1. Start JXplorer and chose the Connect option from the File menu.

    The Open LDAP/DSML Connection window opens with fields for connection information. The following figure shows typical entries.

    Figure shows the Open LDAP/DSML Connection window.
  2. Enter the address and port number of the Web application on which the DSML gateway is running.
  3. Choose DSMLv2 from the Protocol list.
  4. Specify the path to the DSMLServlet in the DSML Service field.
  5. Provide an appropriate base DN value for your directory.
  6. Click the OK button to connect the directory server and display a JXplorer window where you can search and browse the tree (with the limitations imposed for anonymous users).
    Figure shows the JXplorer window populated with values from a sample directory.
Confirming the DSML Gateway Deployment with the Directory Server Resource Kit

The Directory Server Resource Kit (DSRK) is a collection of utilities that may be used in conjunction with directory servers. It is originally intended for use with Oracle Directory Server Enterprise Editionr, but in most cases the applications also work with Oracle Unified Directory. The most recent version of the DSRK is included as part of DSEE 6.0, and it contains dsmlsearch and dsmlmodify tools that can interact with a directory server using DSML rather than LDAP.

Note that even though an older version of these DSML tools was provided with earlier versions of the Directory Server Resource Kit, the version provided with DSEE 6 is strongly recommended because it is easier to use.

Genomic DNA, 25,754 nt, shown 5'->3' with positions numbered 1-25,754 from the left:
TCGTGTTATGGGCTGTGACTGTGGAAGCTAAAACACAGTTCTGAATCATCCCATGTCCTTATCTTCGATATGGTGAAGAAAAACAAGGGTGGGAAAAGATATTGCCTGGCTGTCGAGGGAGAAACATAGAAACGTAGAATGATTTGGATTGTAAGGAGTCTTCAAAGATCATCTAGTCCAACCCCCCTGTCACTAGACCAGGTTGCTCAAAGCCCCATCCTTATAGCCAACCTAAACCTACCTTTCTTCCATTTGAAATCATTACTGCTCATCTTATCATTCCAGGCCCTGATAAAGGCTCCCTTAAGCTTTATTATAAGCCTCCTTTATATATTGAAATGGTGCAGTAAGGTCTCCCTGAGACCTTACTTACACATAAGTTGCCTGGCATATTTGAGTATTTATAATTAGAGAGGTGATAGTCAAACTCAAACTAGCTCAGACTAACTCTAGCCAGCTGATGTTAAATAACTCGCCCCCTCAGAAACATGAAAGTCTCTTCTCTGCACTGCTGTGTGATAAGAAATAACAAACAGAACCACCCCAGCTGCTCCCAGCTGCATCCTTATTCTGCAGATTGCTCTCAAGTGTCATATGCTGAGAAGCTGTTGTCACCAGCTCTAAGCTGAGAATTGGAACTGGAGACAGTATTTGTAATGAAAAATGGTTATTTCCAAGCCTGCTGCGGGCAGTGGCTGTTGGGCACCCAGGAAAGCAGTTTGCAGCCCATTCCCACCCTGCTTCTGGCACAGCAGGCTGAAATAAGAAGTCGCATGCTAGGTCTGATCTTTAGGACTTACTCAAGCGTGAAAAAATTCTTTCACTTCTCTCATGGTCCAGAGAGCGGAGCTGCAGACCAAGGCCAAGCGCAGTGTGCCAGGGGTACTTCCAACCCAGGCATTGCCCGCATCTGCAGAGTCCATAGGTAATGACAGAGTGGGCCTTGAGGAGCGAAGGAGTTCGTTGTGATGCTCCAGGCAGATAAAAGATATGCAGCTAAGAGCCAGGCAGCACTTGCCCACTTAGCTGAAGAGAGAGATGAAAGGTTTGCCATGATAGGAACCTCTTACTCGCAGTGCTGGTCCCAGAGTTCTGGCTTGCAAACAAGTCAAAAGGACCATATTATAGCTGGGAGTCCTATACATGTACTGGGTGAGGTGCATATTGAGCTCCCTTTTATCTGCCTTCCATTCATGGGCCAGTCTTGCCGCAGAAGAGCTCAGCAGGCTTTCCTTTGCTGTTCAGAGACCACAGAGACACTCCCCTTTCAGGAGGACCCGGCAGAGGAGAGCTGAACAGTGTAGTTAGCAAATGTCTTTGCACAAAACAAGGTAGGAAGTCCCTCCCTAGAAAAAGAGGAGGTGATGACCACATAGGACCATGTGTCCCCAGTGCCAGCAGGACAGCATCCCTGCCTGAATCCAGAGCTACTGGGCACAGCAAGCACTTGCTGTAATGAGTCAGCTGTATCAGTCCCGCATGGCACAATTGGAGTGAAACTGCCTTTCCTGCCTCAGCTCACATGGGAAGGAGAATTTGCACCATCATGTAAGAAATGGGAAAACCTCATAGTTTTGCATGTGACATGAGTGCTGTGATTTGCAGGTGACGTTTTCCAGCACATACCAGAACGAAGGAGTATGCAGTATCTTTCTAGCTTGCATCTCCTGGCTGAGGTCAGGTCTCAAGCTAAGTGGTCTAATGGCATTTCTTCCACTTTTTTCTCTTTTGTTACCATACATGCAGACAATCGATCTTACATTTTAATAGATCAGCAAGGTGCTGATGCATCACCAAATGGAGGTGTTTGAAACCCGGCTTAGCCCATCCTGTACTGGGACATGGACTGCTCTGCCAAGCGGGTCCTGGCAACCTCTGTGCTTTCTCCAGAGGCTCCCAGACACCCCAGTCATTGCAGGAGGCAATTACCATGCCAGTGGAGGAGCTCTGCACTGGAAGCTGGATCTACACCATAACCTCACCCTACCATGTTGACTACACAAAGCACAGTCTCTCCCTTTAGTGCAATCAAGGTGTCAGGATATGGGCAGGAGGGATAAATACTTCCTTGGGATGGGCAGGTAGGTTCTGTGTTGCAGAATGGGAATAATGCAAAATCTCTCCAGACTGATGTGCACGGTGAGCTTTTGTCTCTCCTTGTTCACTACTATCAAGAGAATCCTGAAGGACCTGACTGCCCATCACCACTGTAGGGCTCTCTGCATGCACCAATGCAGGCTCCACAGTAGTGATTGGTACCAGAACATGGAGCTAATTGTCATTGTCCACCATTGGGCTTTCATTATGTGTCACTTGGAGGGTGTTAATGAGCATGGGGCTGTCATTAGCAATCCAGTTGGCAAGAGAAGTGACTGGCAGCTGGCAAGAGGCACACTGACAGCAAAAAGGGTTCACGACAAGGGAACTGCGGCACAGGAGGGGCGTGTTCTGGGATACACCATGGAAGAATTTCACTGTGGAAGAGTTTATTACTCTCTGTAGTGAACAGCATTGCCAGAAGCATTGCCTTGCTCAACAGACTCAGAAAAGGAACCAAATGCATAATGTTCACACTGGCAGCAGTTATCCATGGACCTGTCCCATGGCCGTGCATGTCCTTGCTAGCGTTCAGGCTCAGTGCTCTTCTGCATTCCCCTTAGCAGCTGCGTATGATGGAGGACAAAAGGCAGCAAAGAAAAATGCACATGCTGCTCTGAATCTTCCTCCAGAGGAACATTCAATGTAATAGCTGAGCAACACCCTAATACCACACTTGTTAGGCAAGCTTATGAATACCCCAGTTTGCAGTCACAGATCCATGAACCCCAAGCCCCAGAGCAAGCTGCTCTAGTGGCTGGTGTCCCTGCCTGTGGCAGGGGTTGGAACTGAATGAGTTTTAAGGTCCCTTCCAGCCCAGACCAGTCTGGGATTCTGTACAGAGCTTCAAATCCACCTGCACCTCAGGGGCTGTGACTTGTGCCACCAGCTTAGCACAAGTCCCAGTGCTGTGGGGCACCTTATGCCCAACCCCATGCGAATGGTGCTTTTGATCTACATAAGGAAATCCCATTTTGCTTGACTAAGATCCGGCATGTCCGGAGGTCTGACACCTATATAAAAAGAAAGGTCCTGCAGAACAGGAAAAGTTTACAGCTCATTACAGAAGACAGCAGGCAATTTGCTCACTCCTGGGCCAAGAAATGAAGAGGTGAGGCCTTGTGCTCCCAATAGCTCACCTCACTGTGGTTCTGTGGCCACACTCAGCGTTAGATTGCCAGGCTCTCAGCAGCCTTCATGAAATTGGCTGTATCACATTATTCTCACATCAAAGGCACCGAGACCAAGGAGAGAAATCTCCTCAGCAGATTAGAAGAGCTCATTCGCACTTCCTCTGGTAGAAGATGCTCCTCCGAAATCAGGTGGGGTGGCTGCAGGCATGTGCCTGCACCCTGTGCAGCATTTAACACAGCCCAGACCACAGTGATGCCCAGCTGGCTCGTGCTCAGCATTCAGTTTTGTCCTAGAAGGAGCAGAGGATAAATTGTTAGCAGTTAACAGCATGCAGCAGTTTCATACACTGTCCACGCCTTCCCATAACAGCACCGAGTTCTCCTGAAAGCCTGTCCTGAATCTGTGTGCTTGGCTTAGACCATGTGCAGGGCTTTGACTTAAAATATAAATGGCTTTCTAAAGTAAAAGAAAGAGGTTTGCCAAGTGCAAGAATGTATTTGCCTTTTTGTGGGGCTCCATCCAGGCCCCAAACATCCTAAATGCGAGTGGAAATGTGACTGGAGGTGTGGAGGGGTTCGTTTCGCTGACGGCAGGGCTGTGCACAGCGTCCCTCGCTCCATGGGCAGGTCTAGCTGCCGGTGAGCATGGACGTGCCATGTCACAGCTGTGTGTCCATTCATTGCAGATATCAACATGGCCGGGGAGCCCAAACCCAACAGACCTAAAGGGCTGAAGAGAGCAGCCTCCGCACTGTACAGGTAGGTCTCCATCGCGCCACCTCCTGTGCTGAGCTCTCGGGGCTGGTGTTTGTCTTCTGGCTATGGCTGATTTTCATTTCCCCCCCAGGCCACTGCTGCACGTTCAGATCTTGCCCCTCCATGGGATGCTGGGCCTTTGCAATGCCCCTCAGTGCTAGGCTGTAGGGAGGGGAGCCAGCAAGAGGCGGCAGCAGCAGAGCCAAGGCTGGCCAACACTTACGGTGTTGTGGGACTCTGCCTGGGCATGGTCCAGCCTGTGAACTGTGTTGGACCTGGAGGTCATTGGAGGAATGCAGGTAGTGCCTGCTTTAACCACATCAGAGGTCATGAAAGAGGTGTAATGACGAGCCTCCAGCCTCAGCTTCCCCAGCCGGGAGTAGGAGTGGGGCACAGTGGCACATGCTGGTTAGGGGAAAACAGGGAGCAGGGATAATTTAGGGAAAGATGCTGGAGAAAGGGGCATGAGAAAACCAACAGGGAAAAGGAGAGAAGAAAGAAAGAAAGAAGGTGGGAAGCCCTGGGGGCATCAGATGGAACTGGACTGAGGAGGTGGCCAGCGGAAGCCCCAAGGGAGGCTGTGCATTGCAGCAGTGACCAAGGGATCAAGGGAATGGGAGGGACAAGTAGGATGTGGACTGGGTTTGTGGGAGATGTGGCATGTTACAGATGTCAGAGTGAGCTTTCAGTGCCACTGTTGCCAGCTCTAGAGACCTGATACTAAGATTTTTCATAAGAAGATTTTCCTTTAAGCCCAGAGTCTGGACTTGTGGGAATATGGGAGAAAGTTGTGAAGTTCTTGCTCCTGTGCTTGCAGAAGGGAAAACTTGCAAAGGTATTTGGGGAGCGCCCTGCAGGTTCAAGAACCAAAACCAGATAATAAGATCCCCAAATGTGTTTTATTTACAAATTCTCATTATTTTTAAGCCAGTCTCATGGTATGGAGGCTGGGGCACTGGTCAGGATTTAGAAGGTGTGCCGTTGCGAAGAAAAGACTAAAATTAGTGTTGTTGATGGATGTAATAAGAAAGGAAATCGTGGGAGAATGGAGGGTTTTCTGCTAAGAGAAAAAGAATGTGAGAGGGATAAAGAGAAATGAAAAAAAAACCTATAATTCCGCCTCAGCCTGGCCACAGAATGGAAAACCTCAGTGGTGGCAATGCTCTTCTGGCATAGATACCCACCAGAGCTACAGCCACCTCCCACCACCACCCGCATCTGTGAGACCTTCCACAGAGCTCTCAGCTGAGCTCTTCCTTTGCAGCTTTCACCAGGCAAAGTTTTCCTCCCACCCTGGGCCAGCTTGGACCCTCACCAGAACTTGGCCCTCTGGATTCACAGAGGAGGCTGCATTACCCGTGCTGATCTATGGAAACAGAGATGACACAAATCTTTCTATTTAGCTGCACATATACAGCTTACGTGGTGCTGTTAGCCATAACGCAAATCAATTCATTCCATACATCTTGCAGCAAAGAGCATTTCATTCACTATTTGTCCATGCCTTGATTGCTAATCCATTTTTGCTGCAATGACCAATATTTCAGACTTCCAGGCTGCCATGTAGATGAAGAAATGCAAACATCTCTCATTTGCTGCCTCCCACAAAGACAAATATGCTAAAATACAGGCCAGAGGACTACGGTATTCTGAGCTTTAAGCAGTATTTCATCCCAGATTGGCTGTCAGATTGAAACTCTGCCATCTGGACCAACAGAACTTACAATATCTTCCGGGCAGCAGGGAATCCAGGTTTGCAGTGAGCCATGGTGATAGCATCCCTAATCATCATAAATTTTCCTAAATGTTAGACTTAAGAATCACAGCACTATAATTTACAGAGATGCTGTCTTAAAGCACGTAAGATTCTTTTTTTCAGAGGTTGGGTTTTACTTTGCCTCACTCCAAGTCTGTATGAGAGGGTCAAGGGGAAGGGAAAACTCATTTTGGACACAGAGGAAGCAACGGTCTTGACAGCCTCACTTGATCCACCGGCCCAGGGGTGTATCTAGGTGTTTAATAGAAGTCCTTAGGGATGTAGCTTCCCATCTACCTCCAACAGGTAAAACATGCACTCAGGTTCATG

Using the dsmlsearch Command

The dsmlsearch command is a DSML-based counterpart to the ldapsearch command. dsmlsearch operates in a similar manner to ldapsearch but there are certain key differences. To see usage information, invoke the command with no arguments, as in the following example:

$ ./dsmlsearch
usage: dsmlsearch -h http://host:port -b basedn [options] filter [attributes...]
-h hostURL URL of the directory server
-b basedn  base dn for search
-D binddn  bind dn
-w passwd  bind password (for simple HTTP authentication)
use "-w - " to prompt for a password
-j pwfile  file where password is stored
-s scope   specify the scope of the search
baseObject - For searching only the base entry
singleLevel - For searching only the children
wholeSubtree - For searching the base entry and all childrens
-a deref   specify how aliases are deferenced
neverDerefAliases - Aliases are never dereferenced
derefFindingBaseObj - Dereferenced when finding the base DN
derefAlways - Dereferenced when finding below the base DN
-l seconds specify the maximum number of seconds to wait for the search
-z number  specify the maximum number of entries to return for the search
-f file    specify the name of the file containing the search filter

The dsmlsearch command differs in usage from ldapsearch:

An example usage of this tool is as follows. Note that the DSML output does not contain any line breaks, but line breaks are added here for readability.

$ ./dsmlsearch -h \ -b "dc=example,dc=com" -s baseObject \"(objectClass=*)"
<SOAP-ENV:Envelope xmlns:SOAP-ENV="">